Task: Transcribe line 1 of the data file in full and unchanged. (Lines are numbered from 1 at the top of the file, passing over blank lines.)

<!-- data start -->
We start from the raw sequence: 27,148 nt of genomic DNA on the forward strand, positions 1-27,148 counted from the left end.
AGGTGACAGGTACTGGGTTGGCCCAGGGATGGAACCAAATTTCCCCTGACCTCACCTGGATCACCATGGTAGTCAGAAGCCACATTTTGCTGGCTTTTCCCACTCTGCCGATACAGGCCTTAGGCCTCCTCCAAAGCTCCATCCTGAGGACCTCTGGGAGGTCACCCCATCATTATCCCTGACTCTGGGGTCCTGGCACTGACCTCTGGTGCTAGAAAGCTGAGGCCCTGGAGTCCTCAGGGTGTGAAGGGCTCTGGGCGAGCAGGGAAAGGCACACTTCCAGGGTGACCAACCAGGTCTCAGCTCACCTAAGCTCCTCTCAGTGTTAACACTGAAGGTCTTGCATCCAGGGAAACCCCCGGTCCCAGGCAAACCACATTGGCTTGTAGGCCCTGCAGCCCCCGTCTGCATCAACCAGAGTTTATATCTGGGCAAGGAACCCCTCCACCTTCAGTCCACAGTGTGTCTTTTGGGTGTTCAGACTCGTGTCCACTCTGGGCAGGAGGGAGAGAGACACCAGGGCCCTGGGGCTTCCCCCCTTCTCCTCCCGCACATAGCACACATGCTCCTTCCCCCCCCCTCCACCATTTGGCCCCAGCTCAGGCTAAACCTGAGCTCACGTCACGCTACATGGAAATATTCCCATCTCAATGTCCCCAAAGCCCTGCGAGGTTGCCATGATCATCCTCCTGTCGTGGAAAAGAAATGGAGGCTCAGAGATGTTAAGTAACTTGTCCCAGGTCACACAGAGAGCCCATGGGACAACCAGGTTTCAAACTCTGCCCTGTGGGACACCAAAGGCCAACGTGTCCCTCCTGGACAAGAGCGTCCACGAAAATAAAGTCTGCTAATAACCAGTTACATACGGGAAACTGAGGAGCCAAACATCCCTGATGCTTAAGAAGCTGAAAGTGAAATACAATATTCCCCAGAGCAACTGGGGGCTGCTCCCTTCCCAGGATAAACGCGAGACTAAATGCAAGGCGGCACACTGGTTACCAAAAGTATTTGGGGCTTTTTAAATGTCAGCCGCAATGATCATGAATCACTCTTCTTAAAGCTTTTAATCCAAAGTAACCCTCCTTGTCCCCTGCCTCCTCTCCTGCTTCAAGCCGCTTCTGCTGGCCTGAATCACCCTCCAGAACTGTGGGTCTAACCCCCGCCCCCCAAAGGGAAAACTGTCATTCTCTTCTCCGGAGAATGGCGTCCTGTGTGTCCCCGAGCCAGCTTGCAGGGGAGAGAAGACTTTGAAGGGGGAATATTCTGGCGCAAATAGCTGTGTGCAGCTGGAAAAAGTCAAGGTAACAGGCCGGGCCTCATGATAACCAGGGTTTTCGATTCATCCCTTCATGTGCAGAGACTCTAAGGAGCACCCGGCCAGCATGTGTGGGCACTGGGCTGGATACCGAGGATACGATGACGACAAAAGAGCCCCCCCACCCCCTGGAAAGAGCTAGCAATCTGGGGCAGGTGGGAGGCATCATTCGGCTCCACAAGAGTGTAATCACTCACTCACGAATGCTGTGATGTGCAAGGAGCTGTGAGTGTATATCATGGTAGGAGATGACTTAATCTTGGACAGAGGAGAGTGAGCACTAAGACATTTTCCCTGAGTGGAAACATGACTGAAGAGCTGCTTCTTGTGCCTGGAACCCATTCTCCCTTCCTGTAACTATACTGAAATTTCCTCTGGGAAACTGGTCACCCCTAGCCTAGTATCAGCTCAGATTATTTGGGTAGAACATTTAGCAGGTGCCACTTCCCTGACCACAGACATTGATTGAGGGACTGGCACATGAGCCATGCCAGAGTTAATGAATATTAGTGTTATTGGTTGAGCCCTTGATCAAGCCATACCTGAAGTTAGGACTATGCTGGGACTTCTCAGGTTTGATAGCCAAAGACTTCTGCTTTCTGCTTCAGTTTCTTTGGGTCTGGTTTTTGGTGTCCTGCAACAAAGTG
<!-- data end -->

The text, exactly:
We start from the raw sequence: 27,148 nt of genomic DNA on the forward strand, positions 1-27,148 counted from the left end.